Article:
A wimp fails to rise.
Told from the point-of-view of Greg (Jason Drucker) via his infamous diary, his new adventure chronicles a family road trip to visit their Meemaw (Mimi Gould) on her 72nd birthday. Susan aka Mom (Alicia Silverstone) looks at the trip as a Hefley family bonding experience, declaring it an unplugged (read: device-free) experience that doesn’t sit well with Frank aka Dad (Tom Everett Scott) or the kids. Older brother Rodrick (Charlie Wright) is limited to whining about getting his van fixed — who gave this kid a license? — while unfortunately named younger brother Manny (Dylan and Matt Walters) is treated like a pet requiring constant supervision. The only thing making the trip worthwhile for Greg is a secret plan to abandon his family to a local gamer convention for a photo opp with YouTube hero Mac Digby (Joshua Hoover) in a continuing inexplicable quest for fame and popularity; what could possibly go wrong with that?
Based upon the books of the same name — and the three films that came before — this installment introduces a whole new cast. The production skews toward the main character to inform its presumed target audience, but the humor in the trailers seem more akin to a sanitized children’s show than anything appealing to a middle-schooler. Was the demand for more of these kinds of movies really out there, or is this what we’ll have to suffer through as ‘tween programming until another dystopian fantasy with a new chosen girl pops up?
Was Alicia Silverstone in 1960s grandma-glasses supposed to make her believably mom-like? Did Tom Everett Scott really need the money? Animator-turned-director David Bowers was responsible for Flushed Away and AstroBoy — not to mention two previous Diary movies with the exception of the original — so should we blame the writers? No wait: this production’s writers were Bowers and original creator Jeff Kinney (his first credited attempt at a screenplay instead of just writing and drawing the book). You know how people say Stephen King really shouldn’t direct his own stuff for the big screen? Yeah… that.
You can tell the “parents” are hamming it up — the kid main characters are supposed to be more clever — but no one here seems intelligent at all. A child comes into a hotel room in his underwear after being out all night and his parents shrug? Mom gives her kids money at a strange fairground in the middle of an unfamiliar town and tells them to “go country it up” all by themselves, not even watching out for each other? Dad literally abandons a toddler with his middle-school kid to call work? In the name of tepid humor at best, Long Haul runs the gambit from stranger-danger to chasing down a moving vehicle with a fishtailing boat trailer, never mind the “beardo” family of re-enactors from The Hills Have Eyes popping up everywhere prompting random chase sequences.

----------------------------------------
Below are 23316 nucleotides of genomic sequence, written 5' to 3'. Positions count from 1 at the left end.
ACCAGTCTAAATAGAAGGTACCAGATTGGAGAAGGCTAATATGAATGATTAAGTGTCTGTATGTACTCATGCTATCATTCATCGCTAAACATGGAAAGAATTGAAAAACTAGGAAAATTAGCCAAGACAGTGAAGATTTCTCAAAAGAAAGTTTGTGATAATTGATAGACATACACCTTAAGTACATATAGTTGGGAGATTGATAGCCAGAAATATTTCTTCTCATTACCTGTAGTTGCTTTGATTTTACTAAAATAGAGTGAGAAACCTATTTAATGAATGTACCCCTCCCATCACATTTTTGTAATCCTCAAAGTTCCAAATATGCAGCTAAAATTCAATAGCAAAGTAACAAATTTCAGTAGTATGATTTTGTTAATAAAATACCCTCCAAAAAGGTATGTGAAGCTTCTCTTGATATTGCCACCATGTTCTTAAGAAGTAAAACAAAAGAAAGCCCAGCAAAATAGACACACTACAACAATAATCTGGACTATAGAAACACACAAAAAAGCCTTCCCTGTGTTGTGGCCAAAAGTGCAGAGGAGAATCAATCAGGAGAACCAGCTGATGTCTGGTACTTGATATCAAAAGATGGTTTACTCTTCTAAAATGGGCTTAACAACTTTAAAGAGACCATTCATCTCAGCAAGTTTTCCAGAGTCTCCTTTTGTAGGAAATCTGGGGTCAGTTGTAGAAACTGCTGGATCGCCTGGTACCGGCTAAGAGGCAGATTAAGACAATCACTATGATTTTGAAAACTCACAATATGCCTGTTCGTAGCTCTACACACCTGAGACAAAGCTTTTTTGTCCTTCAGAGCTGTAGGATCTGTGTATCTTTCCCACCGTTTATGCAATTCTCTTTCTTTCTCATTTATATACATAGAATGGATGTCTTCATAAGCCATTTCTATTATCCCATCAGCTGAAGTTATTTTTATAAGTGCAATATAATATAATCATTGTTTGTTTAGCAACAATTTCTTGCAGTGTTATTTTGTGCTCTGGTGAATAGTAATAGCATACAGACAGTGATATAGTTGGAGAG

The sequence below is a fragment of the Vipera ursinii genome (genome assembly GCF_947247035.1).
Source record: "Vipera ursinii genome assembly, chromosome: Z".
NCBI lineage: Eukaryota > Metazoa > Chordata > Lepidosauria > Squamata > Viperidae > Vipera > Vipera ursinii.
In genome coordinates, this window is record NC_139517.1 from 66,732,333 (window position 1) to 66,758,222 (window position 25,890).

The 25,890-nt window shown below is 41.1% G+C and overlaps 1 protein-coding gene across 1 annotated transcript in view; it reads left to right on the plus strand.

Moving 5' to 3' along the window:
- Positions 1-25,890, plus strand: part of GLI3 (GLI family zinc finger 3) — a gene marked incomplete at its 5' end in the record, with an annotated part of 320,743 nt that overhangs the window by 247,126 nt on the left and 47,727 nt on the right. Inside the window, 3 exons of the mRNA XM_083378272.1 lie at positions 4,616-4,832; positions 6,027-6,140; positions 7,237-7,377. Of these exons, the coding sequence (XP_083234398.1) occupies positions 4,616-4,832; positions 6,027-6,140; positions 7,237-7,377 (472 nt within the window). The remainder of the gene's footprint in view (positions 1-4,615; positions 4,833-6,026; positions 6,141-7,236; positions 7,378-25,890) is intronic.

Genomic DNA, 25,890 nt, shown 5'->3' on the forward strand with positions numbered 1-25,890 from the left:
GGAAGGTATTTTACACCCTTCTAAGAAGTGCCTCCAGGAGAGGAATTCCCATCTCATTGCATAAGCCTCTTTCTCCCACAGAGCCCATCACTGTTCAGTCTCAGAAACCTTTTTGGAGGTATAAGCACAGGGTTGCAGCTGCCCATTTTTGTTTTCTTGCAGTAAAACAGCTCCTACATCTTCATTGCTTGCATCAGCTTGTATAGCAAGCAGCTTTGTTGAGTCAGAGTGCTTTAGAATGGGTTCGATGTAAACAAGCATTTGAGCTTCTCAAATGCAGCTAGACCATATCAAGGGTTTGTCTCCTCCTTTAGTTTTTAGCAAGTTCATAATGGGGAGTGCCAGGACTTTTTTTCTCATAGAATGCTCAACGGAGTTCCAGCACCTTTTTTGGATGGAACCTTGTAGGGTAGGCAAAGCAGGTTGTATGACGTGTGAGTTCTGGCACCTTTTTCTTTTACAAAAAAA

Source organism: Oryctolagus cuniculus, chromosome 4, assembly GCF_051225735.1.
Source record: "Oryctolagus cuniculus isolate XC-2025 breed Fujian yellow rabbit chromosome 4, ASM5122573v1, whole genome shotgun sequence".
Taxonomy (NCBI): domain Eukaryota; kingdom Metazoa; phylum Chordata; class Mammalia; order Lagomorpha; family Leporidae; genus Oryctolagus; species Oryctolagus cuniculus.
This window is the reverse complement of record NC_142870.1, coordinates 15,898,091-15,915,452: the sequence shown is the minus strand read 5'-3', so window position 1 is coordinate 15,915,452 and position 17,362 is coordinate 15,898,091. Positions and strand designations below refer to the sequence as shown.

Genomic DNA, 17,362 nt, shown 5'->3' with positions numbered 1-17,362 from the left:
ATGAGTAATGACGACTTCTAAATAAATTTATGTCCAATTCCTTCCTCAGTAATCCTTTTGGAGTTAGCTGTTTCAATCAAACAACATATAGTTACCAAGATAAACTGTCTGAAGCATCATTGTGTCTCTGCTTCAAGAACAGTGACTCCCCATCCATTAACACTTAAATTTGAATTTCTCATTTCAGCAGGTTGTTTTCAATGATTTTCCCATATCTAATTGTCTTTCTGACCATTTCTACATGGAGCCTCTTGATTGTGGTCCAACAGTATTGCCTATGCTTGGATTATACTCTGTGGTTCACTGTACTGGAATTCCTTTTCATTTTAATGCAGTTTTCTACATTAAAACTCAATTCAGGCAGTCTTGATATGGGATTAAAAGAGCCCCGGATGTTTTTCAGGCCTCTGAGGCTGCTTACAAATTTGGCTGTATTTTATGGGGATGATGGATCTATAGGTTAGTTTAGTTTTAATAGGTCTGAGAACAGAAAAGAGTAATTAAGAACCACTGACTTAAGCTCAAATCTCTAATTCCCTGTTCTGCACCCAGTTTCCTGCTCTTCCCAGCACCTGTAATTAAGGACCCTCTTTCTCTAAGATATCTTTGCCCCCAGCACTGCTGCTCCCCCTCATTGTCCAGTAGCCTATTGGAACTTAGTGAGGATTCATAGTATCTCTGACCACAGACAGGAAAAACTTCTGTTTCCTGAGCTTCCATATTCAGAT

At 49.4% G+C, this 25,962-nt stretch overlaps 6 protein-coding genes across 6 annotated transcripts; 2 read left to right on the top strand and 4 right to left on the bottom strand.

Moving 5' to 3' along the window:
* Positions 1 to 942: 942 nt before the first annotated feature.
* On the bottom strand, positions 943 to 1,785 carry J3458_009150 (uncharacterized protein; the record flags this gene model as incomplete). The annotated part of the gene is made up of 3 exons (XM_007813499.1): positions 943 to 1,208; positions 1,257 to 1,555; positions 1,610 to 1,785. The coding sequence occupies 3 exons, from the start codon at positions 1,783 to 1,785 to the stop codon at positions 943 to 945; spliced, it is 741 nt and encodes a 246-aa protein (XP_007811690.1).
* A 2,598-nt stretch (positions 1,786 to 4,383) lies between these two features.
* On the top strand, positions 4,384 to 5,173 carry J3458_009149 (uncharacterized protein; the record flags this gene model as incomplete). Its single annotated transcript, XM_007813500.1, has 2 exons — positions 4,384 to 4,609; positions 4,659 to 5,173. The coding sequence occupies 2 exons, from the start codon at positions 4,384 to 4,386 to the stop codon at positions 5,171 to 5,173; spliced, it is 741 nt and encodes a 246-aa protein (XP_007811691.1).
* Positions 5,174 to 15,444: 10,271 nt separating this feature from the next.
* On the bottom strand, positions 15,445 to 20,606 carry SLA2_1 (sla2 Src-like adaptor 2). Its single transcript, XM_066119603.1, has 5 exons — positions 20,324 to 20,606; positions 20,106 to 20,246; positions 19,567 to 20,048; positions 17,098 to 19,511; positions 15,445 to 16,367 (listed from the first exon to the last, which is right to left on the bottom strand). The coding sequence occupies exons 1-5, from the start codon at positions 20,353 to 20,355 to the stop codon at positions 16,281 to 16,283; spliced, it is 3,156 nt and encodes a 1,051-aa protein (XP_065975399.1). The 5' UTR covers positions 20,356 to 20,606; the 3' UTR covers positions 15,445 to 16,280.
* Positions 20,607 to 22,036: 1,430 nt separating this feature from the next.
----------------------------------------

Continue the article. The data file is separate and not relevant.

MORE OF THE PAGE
It’s the kids film adults think kids want to see — made by adults who’ve either never had kids or can’t recall being kids themselves (which makes no sense since Diary’s creator definitely has kids). Our middle-school hero has no role-models to look up to in this incarnation, never mind any understanding from them. It’s lazy, irresponsible, and insipid. The first Diary movie was trite but never felt misleading or false; kids are smarter than adults give them credit for — smart enough to avoid and/or ignore this foolishness. Why does this even exist?
Diary of a Wimpy Kid: The Long Haul is rated PG for some rude humor and destroying your will to live.
Zero skull recommendation out of four
[…] by a young actress. Too often, such coming of age films — here’s looking at you, Diary of a Wimpy Kid — are stocked with name adult actors trying to make bad child actors look better, or worse […]